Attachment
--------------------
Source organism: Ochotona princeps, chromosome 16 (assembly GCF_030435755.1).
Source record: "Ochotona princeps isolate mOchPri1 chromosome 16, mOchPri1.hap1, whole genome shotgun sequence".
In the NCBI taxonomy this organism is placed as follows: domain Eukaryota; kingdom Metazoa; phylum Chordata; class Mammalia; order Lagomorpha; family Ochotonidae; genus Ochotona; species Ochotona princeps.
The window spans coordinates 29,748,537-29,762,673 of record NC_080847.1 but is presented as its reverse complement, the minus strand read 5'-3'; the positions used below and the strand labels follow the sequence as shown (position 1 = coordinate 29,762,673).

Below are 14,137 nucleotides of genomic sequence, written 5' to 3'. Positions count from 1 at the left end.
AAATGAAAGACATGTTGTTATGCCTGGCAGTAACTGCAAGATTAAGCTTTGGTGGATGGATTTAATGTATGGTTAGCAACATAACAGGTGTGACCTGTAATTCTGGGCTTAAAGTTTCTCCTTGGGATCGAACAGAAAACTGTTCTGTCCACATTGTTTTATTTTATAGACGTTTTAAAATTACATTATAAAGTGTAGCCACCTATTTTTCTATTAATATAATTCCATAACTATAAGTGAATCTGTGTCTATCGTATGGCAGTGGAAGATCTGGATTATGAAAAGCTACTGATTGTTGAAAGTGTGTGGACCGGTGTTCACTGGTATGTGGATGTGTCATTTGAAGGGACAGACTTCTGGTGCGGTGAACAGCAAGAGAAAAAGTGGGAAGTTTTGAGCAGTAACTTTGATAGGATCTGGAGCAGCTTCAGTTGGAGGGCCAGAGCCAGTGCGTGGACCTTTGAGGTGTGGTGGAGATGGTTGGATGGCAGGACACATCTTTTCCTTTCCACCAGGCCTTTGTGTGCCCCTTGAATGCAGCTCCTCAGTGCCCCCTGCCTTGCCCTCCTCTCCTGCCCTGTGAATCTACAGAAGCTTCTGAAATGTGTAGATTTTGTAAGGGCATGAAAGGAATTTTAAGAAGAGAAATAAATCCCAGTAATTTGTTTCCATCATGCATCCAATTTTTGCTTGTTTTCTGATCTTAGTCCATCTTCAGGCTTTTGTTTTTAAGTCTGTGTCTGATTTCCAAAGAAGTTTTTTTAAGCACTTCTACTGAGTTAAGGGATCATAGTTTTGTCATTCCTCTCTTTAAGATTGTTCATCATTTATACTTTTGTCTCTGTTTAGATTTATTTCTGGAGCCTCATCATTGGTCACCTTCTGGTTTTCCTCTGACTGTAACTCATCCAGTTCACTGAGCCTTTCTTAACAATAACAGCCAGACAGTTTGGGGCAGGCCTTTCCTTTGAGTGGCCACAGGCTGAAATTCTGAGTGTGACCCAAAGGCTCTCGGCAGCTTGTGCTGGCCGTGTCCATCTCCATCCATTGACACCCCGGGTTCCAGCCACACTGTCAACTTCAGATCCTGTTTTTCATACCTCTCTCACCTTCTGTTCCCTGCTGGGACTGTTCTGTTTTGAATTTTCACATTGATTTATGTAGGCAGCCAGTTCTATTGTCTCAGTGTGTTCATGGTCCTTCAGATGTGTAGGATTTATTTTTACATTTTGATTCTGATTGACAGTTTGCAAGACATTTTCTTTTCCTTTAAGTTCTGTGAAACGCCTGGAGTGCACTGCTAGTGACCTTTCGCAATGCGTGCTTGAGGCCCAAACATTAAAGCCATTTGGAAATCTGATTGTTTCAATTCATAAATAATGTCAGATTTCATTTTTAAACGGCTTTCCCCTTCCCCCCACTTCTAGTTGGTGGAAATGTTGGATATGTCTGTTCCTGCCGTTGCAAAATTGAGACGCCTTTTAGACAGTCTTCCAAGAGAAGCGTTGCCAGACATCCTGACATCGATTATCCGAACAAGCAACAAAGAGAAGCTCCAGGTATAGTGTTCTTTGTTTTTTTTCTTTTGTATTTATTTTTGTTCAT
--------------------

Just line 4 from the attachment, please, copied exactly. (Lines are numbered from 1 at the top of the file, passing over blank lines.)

The window spans coordinates 29,748,537-29,762,673 of record NC_080847.1 but is presented as its reverse complement, the minus strand read 5'-3'; the positions used below and the strand labels follow the sequence as shown (position 1 = coordinate 29,762,673).